Author: Frances Fox Piven
One of the things I like best about the book, “Why Americans Still Don’t Vote And Why Politicians Want It That Way” is the title. Very few of the books and papers that discuss issues related to voters, voting and registration for voting are willing to call out the political parties for driving systematic inequities.
How could be? Well, the Republicans and Democrats are in the business of getting re-elected and, consistent with one of the more famous political quotes associated with Chicago politics, “the don’t want nobody that nobody sent”. So, they do not help register voters unless they know with a sufficient degree of certainty that the person being registered will vote their way and they do not attempt to get people to the polls unless they are absolutely certain that they will vote their way.
“Why Americans Still Don’t Vote And Why Politicians Want It That Way” is the sequel to “Why Americans Don’t Vote”, each written by Frances Fox Piven and Richard A. Cloward. I started reading the first book, but flipped to the sequel once I realized that it was the grown up version and more comprehensive in scope. Both books deal with the writers’ preoccupation with the historic disenfranchisement of citizens who are traditionally less privileged and their work to balance the system.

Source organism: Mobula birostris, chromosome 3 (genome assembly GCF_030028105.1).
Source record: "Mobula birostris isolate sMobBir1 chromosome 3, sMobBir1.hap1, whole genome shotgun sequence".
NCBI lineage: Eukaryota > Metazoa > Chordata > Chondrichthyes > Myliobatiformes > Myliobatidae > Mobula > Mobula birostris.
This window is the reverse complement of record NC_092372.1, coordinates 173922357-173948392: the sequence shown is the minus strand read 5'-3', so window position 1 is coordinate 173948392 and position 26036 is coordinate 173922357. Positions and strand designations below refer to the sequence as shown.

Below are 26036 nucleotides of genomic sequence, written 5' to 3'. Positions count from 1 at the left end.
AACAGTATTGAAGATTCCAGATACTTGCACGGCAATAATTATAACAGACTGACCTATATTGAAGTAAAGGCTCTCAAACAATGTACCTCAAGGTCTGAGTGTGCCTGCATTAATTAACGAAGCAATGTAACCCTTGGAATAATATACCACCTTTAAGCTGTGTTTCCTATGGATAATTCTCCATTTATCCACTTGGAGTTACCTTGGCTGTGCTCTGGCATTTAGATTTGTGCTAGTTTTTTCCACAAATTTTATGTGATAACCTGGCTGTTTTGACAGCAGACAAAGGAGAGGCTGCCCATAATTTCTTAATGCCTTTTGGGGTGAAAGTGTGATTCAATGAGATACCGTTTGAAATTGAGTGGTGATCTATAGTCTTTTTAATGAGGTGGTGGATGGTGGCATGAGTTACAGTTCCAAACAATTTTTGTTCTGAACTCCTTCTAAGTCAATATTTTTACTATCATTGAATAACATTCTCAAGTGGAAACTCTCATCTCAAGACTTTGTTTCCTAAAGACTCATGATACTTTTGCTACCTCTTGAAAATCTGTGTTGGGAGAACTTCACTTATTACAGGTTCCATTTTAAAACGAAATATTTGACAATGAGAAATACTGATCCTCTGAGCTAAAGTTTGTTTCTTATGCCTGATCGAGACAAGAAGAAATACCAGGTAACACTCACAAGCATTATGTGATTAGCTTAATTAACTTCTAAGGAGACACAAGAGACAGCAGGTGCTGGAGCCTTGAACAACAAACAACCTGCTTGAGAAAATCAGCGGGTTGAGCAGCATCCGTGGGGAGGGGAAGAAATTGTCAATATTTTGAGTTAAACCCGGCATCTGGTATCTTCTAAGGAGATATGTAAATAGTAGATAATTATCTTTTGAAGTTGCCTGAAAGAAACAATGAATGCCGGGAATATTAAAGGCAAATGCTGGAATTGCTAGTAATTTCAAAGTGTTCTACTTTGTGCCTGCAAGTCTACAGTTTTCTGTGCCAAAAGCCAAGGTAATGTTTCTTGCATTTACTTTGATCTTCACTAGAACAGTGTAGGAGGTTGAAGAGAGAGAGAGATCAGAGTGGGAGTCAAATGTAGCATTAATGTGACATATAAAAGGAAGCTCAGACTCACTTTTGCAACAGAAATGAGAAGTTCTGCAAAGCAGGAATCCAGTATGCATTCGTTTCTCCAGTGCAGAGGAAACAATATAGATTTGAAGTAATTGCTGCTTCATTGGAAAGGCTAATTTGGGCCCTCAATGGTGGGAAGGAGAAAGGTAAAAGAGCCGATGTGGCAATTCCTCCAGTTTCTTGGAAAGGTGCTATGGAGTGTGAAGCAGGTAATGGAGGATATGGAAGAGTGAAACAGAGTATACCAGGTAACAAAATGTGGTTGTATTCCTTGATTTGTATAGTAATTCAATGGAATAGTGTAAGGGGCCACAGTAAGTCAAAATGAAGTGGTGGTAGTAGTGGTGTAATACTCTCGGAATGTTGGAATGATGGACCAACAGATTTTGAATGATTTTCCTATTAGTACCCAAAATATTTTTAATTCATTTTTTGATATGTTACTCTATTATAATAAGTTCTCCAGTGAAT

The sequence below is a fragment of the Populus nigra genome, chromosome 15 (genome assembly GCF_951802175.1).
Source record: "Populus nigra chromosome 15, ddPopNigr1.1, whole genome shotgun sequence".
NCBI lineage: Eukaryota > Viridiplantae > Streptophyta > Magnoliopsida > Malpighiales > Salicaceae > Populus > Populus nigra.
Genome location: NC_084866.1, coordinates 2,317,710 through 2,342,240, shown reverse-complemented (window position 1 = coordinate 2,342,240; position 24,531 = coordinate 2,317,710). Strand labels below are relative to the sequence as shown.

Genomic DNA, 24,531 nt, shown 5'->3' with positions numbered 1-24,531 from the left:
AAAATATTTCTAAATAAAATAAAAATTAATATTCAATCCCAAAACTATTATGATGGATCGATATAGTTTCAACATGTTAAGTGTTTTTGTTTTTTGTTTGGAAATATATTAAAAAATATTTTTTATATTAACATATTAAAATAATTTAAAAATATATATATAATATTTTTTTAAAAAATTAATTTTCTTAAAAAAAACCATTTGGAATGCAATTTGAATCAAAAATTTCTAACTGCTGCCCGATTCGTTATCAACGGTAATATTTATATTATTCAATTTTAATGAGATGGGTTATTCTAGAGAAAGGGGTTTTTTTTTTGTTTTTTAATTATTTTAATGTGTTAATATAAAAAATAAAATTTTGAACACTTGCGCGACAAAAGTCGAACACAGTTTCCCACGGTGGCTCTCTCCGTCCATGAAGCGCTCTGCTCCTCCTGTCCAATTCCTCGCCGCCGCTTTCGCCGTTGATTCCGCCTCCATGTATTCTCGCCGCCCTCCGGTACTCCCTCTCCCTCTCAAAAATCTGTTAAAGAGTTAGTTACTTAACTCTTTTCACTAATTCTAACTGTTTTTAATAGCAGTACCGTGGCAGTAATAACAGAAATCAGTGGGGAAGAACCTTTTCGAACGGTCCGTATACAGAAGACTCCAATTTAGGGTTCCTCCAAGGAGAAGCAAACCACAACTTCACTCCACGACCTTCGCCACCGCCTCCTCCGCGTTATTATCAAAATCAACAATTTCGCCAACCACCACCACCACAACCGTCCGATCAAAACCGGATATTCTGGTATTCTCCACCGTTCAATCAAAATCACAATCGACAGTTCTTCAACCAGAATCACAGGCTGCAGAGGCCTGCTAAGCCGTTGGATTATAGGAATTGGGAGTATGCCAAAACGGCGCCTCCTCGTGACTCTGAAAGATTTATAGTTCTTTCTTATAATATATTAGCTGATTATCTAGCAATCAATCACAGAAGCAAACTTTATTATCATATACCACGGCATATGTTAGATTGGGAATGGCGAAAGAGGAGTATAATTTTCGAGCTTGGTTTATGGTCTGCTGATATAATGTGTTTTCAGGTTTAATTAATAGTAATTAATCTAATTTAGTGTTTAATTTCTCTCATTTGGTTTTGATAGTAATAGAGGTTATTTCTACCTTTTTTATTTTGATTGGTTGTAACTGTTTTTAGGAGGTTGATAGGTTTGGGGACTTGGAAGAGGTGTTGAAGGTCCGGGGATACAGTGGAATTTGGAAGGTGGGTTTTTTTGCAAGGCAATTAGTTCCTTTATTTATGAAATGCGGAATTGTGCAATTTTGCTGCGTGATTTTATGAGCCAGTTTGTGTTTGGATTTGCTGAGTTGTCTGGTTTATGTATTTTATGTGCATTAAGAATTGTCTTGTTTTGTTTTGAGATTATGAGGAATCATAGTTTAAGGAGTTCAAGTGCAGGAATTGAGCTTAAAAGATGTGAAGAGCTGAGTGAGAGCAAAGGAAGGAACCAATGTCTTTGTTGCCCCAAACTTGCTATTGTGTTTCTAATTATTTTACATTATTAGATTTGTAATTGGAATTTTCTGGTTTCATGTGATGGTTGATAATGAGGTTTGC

Although I do not agree with many of their conclusions, the book does a very good job of providing historical perspective on the history of voting in America over the century running from the 1890s through the 1990s. Within that period there were massive swings in both registration and voting and anyone trying to understand the modern dynamic needs that perspective.
The writers were also activists driving political solutions during concluding decades of the 20th century and a significant portion of the book documents their efforts to change laws in order promote greater voter registration. These efforts led culminated with passage of the National Voter Registration Act of 1993. Whether or not the reader agrees with their theories, their efforts are fascinating and commendable. To that end, the book also becomes a valuable primer regarding how to work to change the political system.
Unfortunately, anyone looking for definitive answers to the title question is left scratching their head. That is not necessarily the fault of the authors, but rather the realization that our country’s insufficient levels of voter registration and voting defy a one-stop-shopping answer and the further realization that significant change requires a daunting, comprehensive, long term solution.